the tenth. We got together a few belongings and got aboard
the boat (the Thrasher) about 4:00 P.M. The complement of
the Thrasher consisted of Capt. Green (a little man with stiff
red whiskers), the Indian who rowed ashore, an engineer, and
Mr. Thompson. who was just along for the trip. When we got
out into the Strait it was fairly clear, but dense fog hid
the shore. It was rough until we got in the lee of Kodiak
Island. Got sick. The Filipino got seasick and his pain came
back. It was a pretty severe trip for him in his condition.
Got to Larsen's Bay about 11:00. Saw the doctor and got Filipino
in hospital. Backus and Hunt were given a place to sleep in
the bunkhouse, I think. I was taken up to the cannery supt's.
house, and installed in the finest bedroom I ever slept in,
I think. Some difference between this and what I have been
used to. A big bag of cakes right on the table where I can
reach them from bed.
day loafing around, looking over cannery, etc. Talked to some
real fellows. Doctor thinks Filipino has ulcer of stomach.
Saw an unstretched bear skin 11 feet long. Was killed by the
Indian who was on the Thrasher. Daylight showed that my bedroom
is not as elegant as it appeared last night, but it is fine
all the same. Sent telegram to Capt. Hardy. Was disappointed
not to get trip to Latouche, but this is not bad. I would
have liked to have gotten with the gang, tho.
down to Uyak this A.M. on Thrasher. Was put up in fishermen's
bunkhouse, which was empty. Loafed around and looked over
cannery. Climbed hill. Five gas boats from other places got
in today,-one from Seward, one from Chignik, and three from
a Bering Sea cannery, which has already got up their pack.
Boat from Uyak reports that wireless message there from Surveyor
said that they were ready to leave Latouche yesterday or today.
A fellow said that all except three of the Yukon outfit were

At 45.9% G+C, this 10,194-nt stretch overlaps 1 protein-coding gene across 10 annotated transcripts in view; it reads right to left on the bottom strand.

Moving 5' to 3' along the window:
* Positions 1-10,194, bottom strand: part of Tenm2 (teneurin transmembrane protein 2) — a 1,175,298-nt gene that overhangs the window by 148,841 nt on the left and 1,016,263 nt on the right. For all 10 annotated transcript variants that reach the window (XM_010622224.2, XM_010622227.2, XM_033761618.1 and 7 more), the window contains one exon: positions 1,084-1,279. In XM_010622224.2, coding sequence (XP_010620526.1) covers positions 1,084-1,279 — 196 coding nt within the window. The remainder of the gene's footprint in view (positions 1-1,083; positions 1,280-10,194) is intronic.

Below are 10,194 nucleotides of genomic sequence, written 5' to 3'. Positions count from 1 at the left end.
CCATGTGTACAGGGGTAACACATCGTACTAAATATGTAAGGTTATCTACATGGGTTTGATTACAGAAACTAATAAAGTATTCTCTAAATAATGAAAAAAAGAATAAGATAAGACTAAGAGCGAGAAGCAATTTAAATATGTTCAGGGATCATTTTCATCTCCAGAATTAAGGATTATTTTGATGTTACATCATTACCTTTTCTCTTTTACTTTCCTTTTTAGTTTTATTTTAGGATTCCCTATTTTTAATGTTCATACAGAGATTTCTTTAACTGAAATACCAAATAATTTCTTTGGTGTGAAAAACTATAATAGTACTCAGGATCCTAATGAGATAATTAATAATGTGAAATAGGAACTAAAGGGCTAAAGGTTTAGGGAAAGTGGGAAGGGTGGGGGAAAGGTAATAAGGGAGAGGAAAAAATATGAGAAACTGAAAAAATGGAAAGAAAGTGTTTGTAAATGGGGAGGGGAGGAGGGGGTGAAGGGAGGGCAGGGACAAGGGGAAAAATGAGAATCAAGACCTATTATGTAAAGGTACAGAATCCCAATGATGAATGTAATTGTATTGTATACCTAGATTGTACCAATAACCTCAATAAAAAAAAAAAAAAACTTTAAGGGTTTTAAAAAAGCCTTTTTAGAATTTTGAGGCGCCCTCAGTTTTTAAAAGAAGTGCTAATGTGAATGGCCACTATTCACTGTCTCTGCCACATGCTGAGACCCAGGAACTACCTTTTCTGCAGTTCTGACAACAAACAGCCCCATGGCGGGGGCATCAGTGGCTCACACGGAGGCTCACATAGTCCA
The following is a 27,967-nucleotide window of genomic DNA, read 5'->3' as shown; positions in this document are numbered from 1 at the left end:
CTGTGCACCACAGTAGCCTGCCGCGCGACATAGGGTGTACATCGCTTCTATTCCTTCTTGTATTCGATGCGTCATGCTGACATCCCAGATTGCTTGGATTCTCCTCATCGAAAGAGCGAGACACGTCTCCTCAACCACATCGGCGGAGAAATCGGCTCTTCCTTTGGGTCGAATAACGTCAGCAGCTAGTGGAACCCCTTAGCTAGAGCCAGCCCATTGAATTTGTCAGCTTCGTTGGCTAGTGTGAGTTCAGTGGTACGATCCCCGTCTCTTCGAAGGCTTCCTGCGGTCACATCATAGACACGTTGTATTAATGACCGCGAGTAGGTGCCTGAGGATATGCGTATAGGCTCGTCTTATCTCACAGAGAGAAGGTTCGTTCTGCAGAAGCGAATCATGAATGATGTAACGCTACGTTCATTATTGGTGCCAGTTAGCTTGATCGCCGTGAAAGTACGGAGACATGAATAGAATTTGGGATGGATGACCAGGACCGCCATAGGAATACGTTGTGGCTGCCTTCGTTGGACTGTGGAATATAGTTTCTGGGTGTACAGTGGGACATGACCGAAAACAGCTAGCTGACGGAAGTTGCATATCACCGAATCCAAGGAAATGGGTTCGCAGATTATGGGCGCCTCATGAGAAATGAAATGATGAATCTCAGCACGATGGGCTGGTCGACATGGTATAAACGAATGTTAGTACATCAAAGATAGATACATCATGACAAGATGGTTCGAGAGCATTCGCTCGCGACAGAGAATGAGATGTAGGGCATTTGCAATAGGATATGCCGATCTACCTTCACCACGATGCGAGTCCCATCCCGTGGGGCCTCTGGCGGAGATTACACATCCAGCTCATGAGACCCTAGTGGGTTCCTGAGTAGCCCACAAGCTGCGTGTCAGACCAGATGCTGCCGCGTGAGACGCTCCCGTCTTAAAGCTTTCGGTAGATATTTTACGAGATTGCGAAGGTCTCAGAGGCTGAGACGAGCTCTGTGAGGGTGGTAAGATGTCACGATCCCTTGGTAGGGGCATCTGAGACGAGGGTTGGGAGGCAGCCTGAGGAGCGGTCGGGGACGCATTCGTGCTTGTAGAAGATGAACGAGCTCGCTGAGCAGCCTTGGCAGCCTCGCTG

taken to Latouche for the 4th. A jinx has sure been following
me since I joined the Coast Survey.
up to Mr. Taylor's house awhile Monday night. Heard some great
bear stories. Mr. McCue, general manager of the N.W.F. Company
had some interesting ones to tell. Spent yesterday writing
and loafing. Spent today writing, loafing, and reading. A
fellow lent me "The Rosary."
reading "The Rosary." It is a very fine book. Climbed mountain
this morning and tonight. It is an experience to sit on a
mountain top and watch the Alaska twilight come on. Tonight
Shelikof Strait was almost mirror like and Uyak Bay was quite
mirror like. The mountains on the mainland were a bluish gray,
and behind them a bluish gray wall of clouds of almost the
same shade of color as the mountains and about twice as high
formed a background. Just above the band of cloud were many
small clouds and arms from the main one, like peninsulas and
islands along the coast of the mainland. The clear sky around
them was the sea, and a beautiful sea it was, all painted
by the last rays of the sun, which had already set in Bristol
Bay. The wall of cloud and mountains seemed to stand guard
along the edge of the land of Robert W. Service. What words
could describe it better than, "There's a land where the mountains
are nameless, where the rivers run God knows where"? When
I stand on a mountain top and look at a world of mostly nameless
mountains and "Valleys unpeopled and still," what is it that
struggles in my mind to be understood but is never understood
right, but fascinates all the same? Is it the mystery, the
wildness, the bigness, and silence, or the sternness of it?
Probably all these traits and many more besides. Maybe I never
will fully understand this land. It is so big and has so many
moods, forms, and surprises, but something about it makes
one want to conquer it and learn its secrets.
came in last night after we had gone to bed. Got up and met
whaleboat. Went aboard with all belongings. Had to leave without
saying anything to Taylors, as they had gone to bed. Stayed
up till 1:30 reading mail. Plan was to drop in this morning,
but SE blow came on, so when I got up we were passing Uyak
Bay, bound for Kodiak, to meet the Watson. Don't plans change?
Spent part of day going over triangulation records. Went ashore
in Kodiak after supper.
ashore and took walk with Mr. Sobe. this morning. Dropped
by Dr. Buckley's. Got invited out for supper. Went again at
1:00. Watson had come in and knocked over tide gauge house,
so of course I got job of fixing it up wished off on me. Luckily
gauge wasn't broken. Had intended going back to ship and cleaning
up and shaving before supper, but it was too late after I
finished with tide gauge.
Went aboard Watson to get a shave, but her whistle blew before
I could get in barber's chair. On top of that I sat down on
a nail while fixing tide gauge and tore my pants, so I wasn't
in an ideal condition to go out to dine. Capt. and Mr. Sobe.
took supper at Dr. Buckley's too. We went aboard the Cedar
and talked to Capt. Ledbetter while waiting for motor sailer.